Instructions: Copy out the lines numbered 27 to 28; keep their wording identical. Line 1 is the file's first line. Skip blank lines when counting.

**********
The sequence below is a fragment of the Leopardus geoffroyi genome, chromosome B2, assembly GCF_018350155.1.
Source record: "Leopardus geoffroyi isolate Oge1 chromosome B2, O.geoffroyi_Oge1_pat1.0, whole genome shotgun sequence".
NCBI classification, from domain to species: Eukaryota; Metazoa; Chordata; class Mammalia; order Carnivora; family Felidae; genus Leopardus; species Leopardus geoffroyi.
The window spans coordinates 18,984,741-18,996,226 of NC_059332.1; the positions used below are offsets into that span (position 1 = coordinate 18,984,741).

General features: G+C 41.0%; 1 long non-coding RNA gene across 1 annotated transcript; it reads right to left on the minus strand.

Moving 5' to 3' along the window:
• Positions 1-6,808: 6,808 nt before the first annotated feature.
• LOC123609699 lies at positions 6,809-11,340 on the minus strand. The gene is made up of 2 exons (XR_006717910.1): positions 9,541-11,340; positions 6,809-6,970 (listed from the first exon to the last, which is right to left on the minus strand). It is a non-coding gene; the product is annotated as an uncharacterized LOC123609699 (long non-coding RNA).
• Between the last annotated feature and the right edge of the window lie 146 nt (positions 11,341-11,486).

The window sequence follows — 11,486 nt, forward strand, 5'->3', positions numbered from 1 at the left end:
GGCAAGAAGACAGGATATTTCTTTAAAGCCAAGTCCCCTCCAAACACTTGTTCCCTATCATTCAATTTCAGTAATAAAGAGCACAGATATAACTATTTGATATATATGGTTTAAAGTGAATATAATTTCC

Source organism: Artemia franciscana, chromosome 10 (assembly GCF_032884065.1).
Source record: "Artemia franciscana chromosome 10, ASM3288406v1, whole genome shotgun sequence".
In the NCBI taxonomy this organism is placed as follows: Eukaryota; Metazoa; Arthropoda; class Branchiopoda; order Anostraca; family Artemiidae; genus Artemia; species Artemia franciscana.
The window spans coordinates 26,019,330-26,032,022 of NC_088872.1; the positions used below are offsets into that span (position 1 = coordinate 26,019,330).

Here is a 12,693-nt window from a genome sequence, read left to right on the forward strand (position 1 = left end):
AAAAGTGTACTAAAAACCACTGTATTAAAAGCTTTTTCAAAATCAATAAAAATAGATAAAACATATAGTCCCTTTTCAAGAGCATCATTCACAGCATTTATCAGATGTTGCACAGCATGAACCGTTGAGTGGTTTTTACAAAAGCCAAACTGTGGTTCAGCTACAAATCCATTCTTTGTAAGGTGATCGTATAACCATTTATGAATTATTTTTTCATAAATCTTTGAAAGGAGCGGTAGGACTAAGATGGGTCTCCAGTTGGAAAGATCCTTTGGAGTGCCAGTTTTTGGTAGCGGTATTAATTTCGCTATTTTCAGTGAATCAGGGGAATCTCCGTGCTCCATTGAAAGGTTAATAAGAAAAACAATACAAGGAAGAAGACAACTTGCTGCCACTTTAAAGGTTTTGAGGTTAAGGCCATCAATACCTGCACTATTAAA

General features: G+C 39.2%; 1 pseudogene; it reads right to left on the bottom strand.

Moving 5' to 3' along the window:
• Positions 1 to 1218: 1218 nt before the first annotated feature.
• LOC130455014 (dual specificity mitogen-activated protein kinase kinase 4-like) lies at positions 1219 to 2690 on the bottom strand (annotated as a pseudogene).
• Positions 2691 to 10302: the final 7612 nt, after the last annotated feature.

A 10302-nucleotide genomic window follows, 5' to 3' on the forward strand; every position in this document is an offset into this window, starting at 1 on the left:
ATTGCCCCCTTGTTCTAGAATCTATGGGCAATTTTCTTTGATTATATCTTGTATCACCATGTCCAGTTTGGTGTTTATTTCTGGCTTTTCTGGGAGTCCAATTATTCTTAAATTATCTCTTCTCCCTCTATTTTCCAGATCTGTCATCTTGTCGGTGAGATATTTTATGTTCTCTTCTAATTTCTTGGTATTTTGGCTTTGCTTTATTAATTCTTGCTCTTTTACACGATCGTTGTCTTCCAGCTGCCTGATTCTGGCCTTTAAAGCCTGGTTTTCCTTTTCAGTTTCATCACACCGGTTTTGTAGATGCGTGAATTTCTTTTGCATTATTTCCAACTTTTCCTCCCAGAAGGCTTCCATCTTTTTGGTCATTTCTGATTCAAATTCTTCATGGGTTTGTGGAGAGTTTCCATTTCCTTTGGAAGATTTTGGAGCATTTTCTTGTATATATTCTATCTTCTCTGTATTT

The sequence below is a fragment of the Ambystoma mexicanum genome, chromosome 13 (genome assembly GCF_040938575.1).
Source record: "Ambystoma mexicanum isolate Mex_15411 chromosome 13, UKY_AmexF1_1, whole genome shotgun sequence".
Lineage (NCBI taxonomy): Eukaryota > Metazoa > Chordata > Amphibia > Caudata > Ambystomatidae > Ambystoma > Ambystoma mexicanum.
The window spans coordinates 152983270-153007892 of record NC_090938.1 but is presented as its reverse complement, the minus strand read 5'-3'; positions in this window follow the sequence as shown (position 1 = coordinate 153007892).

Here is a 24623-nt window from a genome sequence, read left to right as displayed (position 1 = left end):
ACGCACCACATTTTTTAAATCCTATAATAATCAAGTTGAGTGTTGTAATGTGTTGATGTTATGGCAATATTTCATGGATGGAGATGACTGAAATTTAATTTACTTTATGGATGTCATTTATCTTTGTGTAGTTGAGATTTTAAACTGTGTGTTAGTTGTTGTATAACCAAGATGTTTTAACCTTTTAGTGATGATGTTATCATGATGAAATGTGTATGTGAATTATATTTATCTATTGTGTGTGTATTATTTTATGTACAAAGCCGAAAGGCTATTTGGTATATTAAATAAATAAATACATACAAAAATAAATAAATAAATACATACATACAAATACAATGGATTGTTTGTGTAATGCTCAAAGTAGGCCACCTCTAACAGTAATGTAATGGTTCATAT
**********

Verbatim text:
Lineage (NCBI taxonomy): Eukaryota > Metazoa > Chordata > Amphibia > Caudata > Ambystomatidae > Ambystoma > Ambystoma mexicanum.
The window spans coordinates 152983270-153007892 of record NC_090938.1 but is presented as its reverse complement, the minus strand read 5'-3'; positions in this window follow the sequence as shown (position 1 = coordinate 153007892).